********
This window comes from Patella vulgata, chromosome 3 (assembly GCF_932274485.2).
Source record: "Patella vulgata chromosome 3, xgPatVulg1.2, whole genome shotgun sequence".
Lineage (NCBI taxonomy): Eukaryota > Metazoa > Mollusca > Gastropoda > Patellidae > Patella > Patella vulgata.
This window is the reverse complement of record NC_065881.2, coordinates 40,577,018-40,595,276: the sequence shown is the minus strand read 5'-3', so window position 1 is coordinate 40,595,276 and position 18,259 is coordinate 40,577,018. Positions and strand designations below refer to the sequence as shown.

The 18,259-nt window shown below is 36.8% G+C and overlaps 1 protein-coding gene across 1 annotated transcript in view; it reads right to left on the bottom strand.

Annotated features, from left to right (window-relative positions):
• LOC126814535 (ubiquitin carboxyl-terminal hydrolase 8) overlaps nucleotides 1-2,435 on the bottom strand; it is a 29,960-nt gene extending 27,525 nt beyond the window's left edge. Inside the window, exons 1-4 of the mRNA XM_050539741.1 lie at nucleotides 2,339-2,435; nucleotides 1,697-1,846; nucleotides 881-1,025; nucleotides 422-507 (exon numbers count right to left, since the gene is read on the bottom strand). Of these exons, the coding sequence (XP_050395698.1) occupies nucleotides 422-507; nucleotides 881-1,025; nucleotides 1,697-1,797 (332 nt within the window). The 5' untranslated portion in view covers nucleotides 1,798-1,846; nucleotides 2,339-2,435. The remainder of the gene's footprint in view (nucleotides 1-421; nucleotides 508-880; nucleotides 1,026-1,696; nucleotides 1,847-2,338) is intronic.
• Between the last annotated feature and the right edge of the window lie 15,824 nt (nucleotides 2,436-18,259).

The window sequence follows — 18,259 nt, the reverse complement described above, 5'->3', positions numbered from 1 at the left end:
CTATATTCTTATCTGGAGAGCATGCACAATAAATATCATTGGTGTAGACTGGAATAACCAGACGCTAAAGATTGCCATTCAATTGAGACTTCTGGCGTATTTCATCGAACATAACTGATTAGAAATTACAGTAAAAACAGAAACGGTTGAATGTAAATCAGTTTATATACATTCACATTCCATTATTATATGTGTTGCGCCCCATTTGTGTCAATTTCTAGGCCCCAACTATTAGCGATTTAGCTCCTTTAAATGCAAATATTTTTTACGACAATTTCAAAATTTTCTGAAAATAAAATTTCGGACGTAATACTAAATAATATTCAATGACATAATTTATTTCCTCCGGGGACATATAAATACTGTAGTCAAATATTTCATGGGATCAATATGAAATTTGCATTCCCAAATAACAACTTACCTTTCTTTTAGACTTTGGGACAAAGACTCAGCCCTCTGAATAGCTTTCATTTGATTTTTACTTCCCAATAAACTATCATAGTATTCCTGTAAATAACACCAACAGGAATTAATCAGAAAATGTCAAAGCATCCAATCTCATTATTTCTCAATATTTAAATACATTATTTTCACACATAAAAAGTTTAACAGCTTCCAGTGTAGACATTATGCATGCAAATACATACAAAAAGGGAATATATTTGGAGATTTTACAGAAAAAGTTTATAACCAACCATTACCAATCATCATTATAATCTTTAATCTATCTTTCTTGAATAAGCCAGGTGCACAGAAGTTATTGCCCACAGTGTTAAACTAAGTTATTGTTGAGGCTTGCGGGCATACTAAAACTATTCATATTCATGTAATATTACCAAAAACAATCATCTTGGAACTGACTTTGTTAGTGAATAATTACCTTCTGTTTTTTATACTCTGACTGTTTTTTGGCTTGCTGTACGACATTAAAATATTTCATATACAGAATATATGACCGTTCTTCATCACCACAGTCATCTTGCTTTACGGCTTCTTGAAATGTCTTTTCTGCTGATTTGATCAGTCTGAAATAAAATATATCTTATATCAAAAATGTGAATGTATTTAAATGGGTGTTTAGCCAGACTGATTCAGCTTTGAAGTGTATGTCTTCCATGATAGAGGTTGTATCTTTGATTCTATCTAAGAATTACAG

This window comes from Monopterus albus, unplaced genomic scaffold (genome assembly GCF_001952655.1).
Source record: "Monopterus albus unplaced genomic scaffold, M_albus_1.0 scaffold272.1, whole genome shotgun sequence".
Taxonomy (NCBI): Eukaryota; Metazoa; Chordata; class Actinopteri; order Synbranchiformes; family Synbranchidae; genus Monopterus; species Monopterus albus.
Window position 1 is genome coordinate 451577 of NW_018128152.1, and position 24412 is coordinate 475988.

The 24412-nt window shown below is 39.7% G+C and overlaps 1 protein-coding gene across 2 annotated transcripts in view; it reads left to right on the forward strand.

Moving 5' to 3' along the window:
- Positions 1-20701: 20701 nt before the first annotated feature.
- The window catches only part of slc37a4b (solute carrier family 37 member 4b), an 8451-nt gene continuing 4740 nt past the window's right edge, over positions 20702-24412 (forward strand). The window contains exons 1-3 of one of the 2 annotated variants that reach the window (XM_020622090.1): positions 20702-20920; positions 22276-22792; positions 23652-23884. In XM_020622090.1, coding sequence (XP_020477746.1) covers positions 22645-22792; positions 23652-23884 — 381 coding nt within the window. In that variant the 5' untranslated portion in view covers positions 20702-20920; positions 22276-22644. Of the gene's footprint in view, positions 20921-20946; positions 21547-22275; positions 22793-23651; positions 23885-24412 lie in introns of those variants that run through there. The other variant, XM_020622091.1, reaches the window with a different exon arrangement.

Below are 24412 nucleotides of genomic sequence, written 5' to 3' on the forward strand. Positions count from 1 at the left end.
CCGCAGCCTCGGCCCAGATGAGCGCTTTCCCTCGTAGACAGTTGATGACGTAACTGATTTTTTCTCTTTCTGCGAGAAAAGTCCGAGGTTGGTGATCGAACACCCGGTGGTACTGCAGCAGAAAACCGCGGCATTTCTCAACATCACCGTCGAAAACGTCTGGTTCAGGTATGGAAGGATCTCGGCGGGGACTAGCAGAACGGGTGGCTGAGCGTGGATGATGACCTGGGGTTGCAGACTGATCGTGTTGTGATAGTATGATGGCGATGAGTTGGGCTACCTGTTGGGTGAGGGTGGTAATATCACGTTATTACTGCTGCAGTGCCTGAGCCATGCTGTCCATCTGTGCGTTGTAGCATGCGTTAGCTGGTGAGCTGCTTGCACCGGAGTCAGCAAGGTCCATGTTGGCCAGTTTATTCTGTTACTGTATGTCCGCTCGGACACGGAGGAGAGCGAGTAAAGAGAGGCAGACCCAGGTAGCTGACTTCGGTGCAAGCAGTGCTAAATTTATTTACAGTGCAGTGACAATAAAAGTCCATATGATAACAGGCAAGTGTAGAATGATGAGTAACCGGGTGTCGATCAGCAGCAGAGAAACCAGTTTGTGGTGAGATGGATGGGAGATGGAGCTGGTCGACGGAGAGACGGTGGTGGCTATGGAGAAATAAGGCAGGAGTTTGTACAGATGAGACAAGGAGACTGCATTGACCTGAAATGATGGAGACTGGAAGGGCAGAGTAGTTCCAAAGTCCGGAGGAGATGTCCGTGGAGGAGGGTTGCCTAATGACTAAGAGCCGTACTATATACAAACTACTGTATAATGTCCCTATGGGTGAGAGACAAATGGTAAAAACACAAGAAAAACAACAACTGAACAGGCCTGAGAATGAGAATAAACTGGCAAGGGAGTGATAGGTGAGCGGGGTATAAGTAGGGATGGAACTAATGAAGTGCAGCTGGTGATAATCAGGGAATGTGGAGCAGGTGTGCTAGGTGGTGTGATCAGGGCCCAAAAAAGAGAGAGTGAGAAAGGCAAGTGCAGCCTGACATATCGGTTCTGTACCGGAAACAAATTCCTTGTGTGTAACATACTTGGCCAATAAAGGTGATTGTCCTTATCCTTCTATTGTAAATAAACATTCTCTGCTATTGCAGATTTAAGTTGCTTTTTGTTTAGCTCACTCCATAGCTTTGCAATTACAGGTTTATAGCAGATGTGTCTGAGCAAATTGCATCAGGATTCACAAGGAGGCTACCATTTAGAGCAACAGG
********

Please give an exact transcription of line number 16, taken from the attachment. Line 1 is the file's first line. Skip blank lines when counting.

Moving 5' to 3' along the window: